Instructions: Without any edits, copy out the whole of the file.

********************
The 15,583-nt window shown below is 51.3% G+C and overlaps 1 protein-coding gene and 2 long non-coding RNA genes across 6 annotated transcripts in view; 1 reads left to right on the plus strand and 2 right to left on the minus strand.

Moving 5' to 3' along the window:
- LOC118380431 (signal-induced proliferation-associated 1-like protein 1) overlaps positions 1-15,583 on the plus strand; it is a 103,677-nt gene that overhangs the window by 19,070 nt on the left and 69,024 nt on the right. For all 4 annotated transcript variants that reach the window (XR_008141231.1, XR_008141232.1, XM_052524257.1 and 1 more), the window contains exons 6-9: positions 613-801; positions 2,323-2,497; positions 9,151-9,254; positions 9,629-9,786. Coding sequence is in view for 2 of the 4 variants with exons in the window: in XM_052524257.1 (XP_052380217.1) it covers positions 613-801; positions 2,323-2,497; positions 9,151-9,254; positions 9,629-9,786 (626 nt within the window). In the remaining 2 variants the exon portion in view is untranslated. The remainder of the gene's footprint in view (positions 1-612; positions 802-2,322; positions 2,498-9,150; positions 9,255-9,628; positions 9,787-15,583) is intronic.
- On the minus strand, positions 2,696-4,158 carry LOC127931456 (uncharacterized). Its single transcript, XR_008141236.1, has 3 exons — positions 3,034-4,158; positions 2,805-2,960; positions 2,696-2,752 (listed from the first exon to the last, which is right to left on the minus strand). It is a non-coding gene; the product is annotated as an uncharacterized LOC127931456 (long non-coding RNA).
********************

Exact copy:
The 15,583-nt window shown below is 51.3% G+C and overlaps 1 protein-coding gene and 2 long non-coding RNA genes across 6 annotated transcripts in view; 1 reads left to right on the plus strand and 2 right to left on the minus strand.

Moving 5' to 3' along the window:
- LOC118380431 (signal-induced proliferation-associated 1-like protein 1) overlaps positions 1-15,583 on the plus strand; it is a 103,677-nt gene that overhangs the window by 19,070 nt on the left and 69,024 nt on the right. For all 4 annotated transcript variants that reach the window (XR_008141231.1, XR_008141232.1, XM_052524257.1 and 1 more), the window contains exons 6-9: positions 613-801; positions 2,323-2,497; positions 9,151-9,254; positions 9,629-9,786. Coding sequence is in view for 2 of the 4 variants with exons in the window: in XM_052524257.1 (XP_052380217.1) it covers positions 613-801; positions 2,323-2,497; positions 9,151-9,254; positions 9,629-9,786 (626 nt within the window). In the remaining 2 variants the exon portion in view is untranslated. The remainder of the gene's footprint in view (positions 1-612; positions 802-2,322; positions 2,498-9,150; positions 9,255-9,628; positions 9,787-15,583) is intronic.
- On the minus strand, positions 2,696-4,158 carry LOC127931456 (uncharacterized). Its single transcript, XR_008141236.1, has 3 exons — positions 3,034-4,158; positions 2,805-2,960; positions 2,696-2,752 (listed from the first exon to the last, which is right to left on the minus strand). It is a non-coding gene; the product is annotated as an uncharacterized LOC127931456 (long non-coding RNA).